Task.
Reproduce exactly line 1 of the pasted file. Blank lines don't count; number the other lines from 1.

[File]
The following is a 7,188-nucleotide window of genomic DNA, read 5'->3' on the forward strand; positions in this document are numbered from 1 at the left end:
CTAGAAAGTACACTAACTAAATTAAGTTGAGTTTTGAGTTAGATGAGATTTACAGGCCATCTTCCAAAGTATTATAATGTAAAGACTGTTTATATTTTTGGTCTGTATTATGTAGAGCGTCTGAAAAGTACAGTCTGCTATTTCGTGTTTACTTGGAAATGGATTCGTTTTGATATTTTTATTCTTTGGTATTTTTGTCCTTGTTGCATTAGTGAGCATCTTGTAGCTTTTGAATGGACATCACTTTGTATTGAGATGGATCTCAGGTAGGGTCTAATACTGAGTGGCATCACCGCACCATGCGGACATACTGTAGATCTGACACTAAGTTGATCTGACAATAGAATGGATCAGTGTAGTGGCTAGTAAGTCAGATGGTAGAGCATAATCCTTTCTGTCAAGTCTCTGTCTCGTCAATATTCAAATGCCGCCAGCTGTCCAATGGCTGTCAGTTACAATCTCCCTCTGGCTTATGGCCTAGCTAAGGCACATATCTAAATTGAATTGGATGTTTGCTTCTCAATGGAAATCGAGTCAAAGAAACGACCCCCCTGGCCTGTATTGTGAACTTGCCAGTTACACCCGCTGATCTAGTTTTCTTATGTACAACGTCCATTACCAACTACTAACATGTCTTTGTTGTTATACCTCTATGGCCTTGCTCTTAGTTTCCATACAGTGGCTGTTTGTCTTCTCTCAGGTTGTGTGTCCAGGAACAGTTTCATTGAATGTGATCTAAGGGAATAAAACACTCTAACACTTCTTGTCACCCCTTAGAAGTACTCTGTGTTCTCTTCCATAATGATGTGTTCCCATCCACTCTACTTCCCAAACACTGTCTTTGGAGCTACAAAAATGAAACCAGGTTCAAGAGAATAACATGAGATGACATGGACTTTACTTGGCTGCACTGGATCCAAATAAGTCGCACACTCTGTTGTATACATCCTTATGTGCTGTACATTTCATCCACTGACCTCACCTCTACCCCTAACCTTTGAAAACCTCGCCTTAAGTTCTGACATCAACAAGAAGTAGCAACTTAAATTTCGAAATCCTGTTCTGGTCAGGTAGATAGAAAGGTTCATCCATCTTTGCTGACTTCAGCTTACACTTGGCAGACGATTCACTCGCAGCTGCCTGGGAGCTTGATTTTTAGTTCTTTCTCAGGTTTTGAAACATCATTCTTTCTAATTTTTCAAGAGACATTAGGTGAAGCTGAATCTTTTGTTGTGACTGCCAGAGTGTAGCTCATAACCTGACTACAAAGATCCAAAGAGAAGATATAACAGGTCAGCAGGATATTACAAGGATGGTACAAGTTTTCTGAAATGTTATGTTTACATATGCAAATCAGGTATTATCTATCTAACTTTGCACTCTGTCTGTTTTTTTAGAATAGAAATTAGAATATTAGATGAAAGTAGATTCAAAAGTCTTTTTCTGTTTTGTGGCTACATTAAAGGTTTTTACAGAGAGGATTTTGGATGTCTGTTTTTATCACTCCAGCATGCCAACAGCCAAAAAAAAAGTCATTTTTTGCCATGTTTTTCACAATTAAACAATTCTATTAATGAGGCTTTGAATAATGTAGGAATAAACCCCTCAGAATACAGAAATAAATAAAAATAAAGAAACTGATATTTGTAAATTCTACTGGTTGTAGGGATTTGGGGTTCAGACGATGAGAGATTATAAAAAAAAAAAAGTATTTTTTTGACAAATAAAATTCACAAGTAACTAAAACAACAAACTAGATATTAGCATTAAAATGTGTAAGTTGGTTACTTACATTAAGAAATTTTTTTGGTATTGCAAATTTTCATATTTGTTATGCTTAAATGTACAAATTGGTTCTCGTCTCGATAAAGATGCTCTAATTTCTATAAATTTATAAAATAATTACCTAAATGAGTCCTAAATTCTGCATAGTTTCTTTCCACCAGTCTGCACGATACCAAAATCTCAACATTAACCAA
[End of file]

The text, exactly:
The following is a 7,188-nucleotide window of genomic DNA, read 5'->3' on the forward strand; positions in this document are numbered from 1 at the left end: